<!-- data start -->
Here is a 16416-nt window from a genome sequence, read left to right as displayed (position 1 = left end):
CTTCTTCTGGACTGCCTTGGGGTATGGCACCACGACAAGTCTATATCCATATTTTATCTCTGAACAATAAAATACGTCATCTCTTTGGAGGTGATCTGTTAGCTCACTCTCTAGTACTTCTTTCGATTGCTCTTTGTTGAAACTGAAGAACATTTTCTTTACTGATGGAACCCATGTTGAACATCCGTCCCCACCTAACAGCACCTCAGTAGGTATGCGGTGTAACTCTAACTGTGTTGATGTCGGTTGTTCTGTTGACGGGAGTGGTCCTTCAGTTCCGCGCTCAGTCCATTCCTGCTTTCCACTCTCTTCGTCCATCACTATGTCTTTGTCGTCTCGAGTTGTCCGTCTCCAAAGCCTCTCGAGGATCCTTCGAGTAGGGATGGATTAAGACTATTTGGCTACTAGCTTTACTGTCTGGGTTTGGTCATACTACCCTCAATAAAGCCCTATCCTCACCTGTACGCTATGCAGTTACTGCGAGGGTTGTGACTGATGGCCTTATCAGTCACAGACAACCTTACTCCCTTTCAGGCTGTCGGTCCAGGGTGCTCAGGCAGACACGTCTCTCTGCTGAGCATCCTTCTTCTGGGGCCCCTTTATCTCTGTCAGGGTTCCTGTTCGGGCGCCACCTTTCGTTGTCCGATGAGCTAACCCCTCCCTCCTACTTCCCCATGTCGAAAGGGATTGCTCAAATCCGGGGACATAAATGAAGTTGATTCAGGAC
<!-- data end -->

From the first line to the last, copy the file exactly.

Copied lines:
Here is a 16416-nt window from a genome sequence, read left to right as displayed (position 1 = left end):
CTTCTTCTGGACTGCCTTGGGGTATGGCACCACGACAAGTCTATATCCATATTTTATCTCTGAACAATAAAATACGTCATCTCTTTGGAGGTGATCTGTTAGCTCACTCTCTAGTACTTCTTTCGATTGCTCTTTGTTGAAACTGAAGAACATTTTCTTTACTGATGGAACCCATGTTGAACATCCGTCCCCACCTAACAGCACCTCAGTAGGTATGCGGTGTAACTCTAACTGTGTTGATGTCGGTTGTTCTGTTGACGGGAGTGGTCCTTCAGTTCCGCGCTCAGTCCATTCCTGCTTTCCACTCTCTTCGTCCATCACTATGTCTTTGTCGTCTCGAGTTGTCCGTCTCCAAAGCCTCTCGAGGATCCTTCGAGTAGGGATGGATTAAGACTATTTGGCTACTAGCTTTACTGTCTGGGTTTGGTCATACTACCCTCAATAAAGCCCTATCCTCACCTGTACGCTATGCAGTTACTGCGAGGGTTGTGACTGATGGCCTTATCAGTCACAGACAACCTTACTCCCTTTCAGGCTGTCGGTCCAGGGTGCTCAGGCAGACACGTCTCTCTGCTGAGCATCCTTCTTCTGGGGCCCCTTTATCTCTGTCAGGGTTCCTGTTCGGGCGCCACCTTTCGTTGTCCGATGAGCTAACCCCTCCCTCCTACTTCCCCATGTCGAAAGGGATTGCTCAAATCCGGGGACATAAATGAAGTTGATTCAGGAC